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Ok, this is pretty simple to do, but I've found that many people think it can't be done...so here it is, in all of it's perlified glory. This takes two arguments on the command line, stores them in 2 seperate variables, then swaps them, without using a third. The print statements are not neccessary, they are only there to prove that this does indeed work.

This is applicable to most any programming language you can think of.
#!/usr/bin/perl

$a=$ARGV[0]
$b=$ARGV[1]

print "$a\n";
print "$b\n";

$a=$a+$b;
$b=$a-$b;
$a=$a-$b;

print "$a\n";
print "$b\n";

No preformatting tool was used on the above text - all mistakes, syntactical, logical, or otherwise, are mine. I also haven't tested this for x as x->+/- infinity yet, so if it doesn't work for some obscure value, tough beans. I thought it was nifty.
You can do this with two bit strings using only three XOR's. For instance, take the strings a=0010, b=1011.

a = a XOR b = 1001
b = a XOR b = 0010
a = a XOR b = 1011

It should be noted that in Perl, at least, this can be done with a single line:

($a,$b)=($b,$a);

This works because Perl tracks both sides of the assignment. It also works with more than one variable:

($a,$b,$c,$d)=($d,$a,$b,$c);

TMTOWTDI.

Warning! This trick is not so good to use for floating point numbers because of machine epsilon. For example, this (shortened) version of the above program

#!/usr/bin/perl
($a,$b)=@ARGV;
printf("%g %g\n",$a, $b);
$a=$a+$b; $b=$a-$b; $a=$a-$b;
printf("%g %g\n", $a, $b);
will demonstrate catastrophic cancellation when used like this:
$ ./foo.pl 1.e5 1.e-11
100000 1e-11
1.45519e-11 100000

(Note that the smaller number now has an error of around 50%)

Don't forget the following line in C:

a ^= b ^= a ^= b;

It may not be obvious but, assuming a and b are integers, this single line swaps the values in a and b. It takes advantage of the fact that, given x XOR y = z, you can determine any of x, y, or z, given the other two. Pretty nifty, if you ask me.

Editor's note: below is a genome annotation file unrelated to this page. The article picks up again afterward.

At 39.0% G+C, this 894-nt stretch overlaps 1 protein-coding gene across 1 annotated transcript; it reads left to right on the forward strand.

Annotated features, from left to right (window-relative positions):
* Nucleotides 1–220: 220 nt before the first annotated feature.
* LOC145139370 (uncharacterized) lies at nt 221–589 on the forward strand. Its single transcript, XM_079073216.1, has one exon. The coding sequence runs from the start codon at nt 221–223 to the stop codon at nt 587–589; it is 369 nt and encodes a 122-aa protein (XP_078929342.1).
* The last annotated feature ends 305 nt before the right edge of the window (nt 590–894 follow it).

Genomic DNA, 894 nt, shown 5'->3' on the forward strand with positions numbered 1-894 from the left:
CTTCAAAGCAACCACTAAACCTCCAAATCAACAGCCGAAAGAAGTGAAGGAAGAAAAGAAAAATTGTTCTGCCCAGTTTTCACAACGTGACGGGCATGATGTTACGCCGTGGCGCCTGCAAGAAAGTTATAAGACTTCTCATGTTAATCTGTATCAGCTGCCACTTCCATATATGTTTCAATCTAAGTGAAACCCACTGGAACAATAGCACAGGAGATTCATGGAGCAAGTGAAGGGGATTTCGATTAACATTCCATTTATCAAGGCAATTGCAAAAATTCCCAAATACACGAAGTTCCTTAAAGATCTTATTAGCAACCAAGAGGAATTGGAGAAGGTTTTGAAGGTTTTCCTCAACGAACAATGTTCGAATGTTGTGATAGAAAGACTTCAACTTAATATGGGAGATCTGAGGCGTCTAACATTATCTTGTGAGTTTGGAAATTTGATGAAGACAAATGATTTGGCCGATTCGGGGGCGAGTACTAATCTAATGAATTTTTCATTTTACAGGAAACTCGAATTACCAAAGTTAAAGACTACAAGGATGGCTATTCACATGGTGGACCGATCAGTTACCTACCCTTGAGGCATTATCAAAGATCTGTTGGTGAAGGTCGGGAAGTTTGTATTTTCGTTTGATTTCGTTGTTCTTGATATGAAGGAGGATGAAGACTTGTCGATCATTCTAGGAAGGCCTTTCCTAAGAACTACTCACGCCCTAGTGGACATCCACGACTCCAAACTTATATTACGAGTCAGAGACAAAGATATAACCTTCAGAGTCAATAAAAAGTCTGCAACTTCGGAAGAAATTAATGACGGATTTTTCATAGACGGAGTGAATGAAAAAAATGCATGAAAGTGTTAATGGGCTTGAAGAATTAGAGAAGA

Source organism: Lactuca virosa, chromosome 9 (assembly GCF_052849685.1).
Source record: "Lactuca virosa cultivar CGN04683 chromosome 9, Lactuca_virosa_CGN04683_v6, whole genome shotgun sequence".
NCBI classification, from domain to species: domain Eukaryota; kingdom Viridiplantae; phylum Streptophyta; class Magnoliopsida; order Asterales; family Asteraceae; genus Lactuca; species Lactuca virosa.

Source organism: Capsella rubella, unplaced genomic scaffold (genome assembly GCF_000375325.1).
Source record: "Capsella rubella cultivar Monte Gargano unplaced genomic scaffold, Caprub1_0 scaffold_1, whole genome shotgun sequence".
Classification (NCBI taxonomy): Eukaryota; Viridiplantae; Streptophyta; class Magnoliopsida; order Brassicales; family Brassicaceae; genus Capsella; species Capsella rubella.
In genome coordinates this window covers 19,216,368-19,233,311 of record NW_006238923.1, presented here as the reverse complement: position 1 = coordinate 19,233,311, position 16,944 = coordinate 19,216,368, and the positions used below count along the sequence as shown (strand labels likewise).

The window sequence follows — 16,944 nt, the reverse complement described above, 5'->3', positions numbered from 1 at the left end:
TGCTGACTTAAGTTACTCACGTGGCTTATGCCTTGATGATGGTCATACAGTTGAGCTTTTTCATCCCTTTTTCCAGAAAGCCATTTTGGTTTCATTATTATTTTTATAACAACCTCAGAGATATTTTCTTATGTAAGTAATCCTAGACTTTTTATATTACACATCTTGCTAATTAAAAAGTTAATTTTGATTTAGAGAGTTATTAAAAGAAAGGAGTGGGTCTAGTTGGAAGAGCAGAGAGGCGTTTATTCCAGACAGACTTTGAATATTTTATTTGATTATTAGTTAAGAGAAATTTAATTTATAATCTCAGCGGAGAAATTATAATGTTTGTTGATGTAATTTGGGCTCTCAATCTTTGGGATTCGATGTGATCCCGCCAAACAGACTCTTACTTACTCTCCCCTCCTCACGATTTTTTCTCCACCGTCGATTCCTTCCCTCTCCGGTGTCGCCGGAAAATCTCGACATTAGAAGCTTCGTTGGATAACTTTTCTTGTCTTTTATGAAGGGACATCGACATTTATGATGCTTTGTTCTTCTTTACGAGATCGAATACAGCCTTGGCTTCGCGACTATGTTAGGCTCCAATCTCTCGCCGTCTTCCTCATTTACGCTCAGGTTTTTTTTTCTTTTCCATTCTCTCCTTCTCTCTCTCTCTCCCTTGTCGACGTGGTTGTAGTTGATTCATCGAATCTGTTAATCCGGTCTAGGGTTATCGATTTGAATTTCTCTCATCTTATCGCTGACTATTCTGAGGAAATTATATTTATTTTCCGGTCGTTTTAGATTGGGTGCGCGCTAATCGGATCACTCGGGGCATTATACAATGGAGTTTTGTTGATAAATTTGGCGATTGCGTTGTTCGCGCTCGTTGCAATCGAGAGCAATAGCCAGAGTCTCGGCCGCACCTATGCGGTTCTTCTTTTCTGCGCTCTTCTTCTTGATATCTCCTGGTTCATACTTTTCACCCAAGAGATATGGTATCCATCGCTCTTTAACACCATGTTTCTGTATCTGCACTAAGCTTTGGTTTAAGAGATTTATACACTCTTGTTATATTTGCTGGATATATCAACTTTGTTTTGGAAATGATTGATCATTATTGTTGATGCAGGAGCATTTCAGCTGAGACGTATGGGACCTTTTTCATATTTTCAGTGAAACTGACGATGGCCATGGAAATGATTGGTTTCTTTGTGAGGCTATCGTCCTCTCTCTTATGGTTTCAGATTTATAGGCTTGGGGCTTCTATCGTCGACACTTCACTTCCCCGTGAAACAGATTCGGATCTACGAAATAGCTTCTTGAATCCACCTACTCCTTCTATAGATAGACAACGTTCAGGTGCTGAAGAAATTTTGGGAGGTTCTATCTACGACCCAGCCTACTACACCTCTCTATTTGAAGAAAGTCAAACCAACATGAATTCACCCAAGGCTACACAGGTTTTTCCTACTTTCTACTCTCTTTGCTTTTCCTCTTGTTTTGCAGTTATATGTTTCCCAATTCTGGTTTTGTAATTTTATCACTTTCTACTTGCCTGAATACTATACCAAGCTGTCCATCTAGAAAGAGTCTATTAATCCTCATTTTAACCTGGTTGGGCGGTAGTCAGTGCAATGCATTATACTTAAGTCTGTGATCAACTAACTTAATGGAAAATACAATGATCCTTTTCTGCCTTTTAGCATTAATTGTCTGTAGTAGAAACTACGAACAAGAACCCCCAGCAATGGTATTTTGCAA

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Ok, I just now noticed the "xor swap" node has this exact idea already there. I swear I DID NOT see it there until after I posted this writeup, but if you don't believe me, I'll understand.
A warning to amateurs:

All of the techniques under this heading (with the (possible) exception of the Perl method) rely on A and B not occupying the same location in RAM). They will yield zero for both values if the two variables have the same address.

While this may at first seem irrelevant, one often uses such a swap on array elements, for example after finding the minimum value during a pass of a sorting algorithm. In such a situation, the programmer must check that the two items to swap do not have the same array index.

If such a possibilty exists, using a third (scratch) variable to perform a swap (rather than an index check at every pass) will often yield significantly faster code than performing the swap in-place. Additionally, implicit use of register variables by the compiler, and branch prediction penalties in a given CPU architecture will magnify this difference greatly.

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